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Jacob Struve

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Jacob Struve


Jacob Struve (also Jakob Struve; November 21, 1755 – April 2, 1841) was a German mathematician and father of the astronomer Friedrich Georg Wilhelm von Struve.

Jacob Struve was born in 1755, in Horst, Holstein. He was the youngest of the four children of Johann Struve (1710 – February 20, 1778) and Abel Strüven (November 23, 1719 – November 18, 1762). From the young age he had to work in the fields, but he also received lessons in Latin, German, English and in mathematics, which he liked most. From 1771 till 1775 he studied the Christianeum High School in Altona, then part of both Denmark and Germany. Starting from 1775, he entered the University of Göttingen (some sources say he studied at the University of Kiel[1][2]) and attended mathematics lectures of Abraham Gotthelf Kästner, which were rather popular among students, including Struve. In 1780, through the assistance of one of his teachers, Christian Gottlob Heyne, Struve obtained a position of vice-principal in a Latin school in Hanover. In 1783, he became a school principal in Bückeburg and from 1784 held the same position in Hanover. In 1783, Struve married Maria Emerentia Wiese (September 8, 1764 – July 14, 1847) from Hamburg. They had five sons and two daughters:[3][4][5]

  • Carl Struve (1785–1838)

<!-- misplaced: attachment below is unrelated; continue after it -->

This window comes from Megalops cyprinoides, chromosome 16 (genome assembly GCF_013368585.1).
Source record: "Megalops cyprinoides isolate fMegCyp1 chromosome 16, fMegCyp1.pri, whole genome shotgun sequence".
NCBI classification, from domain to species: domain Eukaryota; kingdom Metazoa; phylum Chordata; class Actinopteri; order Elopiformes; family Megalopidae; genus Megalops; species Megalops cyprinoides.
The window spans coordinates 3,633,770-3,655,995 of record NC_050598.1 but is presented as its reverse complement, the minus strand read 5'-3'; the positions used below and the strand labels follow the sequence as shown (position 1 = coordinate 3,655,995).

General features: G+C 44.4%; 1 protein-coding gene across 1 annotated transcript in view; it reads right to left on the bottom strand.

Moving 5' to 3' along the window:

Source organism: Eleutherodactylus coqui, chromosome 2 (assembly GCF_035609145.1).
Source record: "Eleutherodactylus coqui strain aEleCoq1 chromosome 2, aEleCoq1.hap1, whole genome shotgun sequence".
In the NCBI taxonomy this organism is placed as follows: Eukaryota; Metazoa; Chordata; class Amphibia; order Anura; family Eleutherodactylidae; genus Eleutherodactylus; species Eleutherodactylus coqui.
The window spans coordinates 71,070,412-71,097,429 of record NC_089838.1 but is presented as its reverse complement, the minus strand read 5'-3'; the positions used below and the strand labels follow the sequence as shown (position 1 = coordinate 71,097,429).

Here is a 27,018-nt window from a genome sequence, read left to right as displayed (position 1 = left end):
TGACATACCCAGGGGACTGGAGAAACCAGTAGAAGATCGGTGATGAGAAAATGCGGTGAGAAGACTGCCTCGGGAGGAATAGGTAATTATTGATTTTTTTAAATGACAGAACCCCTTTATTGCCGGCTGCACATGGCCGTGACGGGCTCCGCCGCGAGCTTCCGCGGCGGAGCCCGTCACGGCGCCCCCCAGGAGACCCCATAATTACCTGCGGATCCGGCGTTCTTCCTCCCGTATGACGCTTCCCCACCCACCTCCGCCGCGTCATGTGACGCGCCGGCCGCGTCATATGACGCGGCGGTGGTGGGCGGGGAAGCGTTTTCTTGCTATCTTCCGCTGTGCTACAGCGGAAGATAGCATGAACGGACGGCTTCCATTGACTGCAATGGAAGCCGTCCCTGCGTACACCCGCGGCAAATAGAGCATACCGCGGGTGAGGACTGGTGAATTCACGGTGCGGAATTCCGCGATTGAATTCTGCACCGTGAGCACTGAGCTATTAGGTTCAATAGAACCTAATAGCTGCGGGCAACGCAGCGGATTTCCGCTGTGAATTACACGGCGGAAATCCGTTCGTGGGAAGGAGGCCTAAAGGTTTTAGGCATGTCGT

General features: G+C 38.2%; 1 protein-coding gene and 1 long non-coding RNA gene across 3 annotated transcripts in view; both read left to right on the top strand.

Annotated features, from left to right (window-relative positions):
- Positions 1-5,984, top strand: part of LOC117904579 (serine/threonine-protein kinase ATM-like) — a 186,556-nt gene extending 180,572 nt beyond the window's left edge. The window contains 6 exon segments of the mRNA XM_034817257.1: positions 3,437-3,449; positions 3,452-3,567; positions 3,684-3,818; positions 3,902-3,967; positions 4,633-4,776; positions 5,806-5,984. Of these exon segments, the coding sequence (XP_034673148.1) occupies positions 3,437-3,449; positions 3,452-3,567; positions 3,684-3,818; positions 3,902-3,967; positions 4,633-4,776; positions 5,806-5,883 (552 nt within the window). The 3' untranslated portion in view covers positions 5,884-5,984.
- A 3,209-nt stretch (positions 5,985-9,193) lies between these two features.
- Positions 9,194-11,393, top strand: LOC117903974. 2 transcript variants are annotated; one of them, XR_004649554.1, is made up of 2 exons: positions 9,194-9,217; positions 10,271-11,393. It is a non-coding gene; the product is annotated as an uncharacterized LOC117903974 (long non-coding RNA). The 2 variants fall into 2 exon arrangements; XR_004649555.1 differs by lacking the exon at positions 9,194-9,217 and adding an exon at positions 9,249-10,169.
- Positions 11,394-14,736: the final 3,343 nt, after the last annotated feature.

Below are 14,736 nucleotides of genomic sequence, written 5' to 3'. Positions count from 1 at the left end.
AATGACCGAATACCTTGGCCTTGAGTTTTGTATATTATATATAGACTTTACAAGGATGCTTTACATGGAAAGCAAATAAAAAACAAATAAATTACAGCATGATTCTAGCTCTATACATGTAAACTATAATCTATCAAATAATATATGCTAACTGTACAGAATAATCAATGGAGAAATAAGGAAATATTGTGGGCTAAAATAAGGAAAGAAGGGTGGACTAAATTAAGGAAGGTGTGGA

• Ernst Struve (1786–1822)
  • Gustav Struve (1788–1829)
  • Christina Struve (1791–1853)
  • Friedrich Georg Wilhelm von Struve (1793–1864)
  • Ludwig Struve (1795–1828)
  • Johanna Struve (1797–1871)

Carl went into his father's footsteps and served as a school director in Königsberg. Friedrich Georg Wilhelm became a distinguished astronomer. Ludwig graduated from the University of Kiel, obtained PhD degree in medicine and worked as anatomy professor at the University of Tartu.[5]

Maria Emerentia was a daughter of Paster Stinde, who went to Russia as a chaplain to Peter III. This might have affected further settlement of part of the Struve family in the Russian Empire (mostly in Tartu). In particular, many sons of Struve left Germany, likely to avoid recruitment to the Napoleonic armies.[5][6]

In 1791, Struve became a professor at the Christianeum High School in Altona where he had graduated from, and from 1794 till his retirement in 1827 served as the school director. In the meantime, he continued his studies in the fields of algebra, geometry, probability theory and number theory, which were based on the works of Kästner, Leonhard Euler and Georg Simon Klügel. His results were published between 1800 and 1827 in more than 20 articles. In 1813, Struve obtained a doctoral degree from the University of Kiel. He died in 1841 in Altona leaving a family which produced prominent astronomers for 5 generations ahead.[3]

His attitude to life could be expressed in a phrase from his letter to Friedrich[5]

A teneris adsuescere multum est. Wir Struve können nicht ohne anhaltende Arbeit vergnügt leben, weil wir von frühester Jugend an uns überzeugt haben, daß sie die nützlichste und beste Würze des Menschenlebens ist. (We, Struve, can not live happily without continuous work, because from the young age we learn that it is the most useful and best virtue of human life.)

References

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